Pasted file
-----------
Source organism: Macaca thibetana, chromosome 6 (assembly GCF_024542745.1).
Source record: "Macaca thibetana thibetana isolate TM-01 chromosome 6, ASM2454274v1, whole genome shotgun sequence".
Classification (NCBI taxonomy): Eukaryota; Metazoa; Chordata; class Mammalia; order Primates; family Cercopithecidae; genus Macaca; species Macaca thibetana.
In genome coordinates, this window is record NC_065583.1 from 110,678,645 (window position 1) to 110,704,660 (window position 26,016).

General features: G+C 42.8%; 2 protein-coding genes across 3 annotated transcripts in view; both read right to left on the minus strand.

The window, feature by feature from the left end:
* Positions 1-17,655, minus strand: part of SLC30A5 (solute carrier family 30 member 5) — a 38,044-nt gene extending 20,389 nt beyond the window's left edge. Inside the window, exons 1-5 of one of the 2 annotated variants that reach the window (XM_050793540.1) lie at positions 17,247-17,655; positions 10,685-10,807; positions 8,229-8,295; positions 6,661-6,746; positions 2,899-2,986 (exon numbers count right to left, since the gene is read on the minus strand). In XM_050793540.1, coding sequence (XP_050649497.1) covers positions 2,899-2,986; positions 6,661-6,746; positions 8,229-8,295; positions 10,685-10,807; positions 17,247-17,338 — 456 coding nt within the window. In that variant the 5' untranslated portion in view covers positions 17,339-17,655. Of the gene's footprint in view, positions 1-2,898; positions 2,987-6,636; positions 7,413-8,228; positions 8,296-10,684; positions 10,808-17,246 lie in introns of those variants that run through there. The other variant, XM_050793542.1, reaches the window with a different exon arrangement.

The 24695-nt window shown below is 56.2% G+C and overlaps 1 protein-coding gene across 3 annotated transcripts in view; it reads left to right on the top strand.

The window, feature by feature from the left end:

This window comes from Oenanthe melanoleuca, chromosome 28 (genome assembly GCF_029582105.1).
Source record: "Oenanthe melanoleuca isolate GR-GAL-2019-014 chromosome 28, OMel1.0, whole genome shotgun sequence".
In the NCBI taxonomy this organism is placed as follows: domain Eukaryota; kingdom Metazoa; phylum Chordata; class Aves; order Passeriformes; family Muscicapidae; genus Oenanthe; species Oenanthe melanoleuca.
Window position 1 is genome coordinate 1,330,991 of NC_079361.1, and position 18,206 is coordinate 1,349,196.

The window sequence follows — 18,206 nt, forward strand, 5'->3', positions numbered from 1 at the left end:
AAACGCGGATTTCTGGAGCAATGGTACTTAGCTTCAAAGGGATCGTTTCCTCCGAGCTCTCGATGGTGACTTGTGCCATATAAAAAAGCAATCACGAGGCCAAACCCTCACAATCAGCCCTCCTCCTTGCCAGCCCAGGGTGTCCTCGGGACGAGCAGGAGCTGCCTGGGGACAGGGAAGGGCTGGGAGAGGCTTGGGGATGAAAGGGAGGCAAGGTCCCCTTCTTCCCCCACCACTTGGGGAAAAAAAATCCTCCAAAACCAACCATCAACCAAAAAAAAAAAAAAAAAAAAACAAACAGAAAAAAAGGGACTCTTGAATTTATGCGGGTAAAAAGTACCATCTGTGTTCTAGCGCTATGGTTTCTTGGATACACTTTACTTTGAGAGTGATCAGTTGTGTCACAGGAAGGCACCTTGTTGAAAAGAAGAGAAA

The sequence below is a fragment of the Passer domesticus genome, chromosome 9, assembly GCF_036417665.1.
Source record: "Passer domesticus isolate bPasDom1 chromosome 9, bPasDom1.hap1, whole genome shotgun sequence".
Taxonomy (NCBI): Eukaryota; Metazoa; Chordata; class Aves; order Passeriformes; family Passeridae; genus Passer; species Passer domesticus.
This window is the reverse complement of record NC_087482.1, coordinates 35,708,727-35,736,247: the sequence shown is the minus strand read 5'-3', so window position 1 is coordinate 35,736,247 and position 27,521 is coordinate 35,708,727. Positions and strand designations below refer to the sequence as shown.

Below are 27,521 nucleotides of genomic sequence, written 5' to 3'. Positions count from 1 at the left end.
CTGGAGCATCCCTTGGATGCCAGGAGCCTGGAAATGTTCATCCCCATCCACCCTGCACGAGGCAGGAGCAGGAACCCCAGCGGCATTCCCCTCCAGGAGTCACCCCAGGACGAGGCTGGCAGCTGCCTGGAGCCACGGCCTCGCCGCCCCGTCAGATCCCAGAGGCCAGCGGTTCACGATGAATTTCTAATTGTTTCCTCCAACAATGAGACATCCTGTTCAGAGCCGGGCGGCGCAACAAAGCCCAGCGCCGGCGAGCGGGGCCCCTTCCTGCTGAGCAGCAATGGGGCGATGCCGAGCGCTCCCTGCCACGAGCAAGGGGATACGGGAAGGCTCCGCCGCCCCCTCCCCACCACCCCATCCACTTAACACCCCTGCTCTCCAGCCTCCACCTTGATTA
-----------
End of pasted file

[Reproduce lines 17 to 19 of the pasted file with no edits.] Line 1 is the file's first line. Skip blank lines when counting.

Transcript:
Source record: "Passer domesticus isolate bPasDom1 chromosome 9, bPasDom1.hap1, whole genome shotgun sequence".
Taxonomy (NCBI): Eukaryota; Metazoa; Chordata; class Aves; order Passeriformes; family Passeridae; genus Passer; species Passer domesticus.
This window is the reverse complement of record NC_087482.1, coordinates 35,708,727-35,736,247: the sequence shown is the minus strand read 5'-3', so window position 1 is coordinate 35,736,247 and position 27,521 is coordinate 35,708,727. Positions and strand designations below refer to the sequence as shown.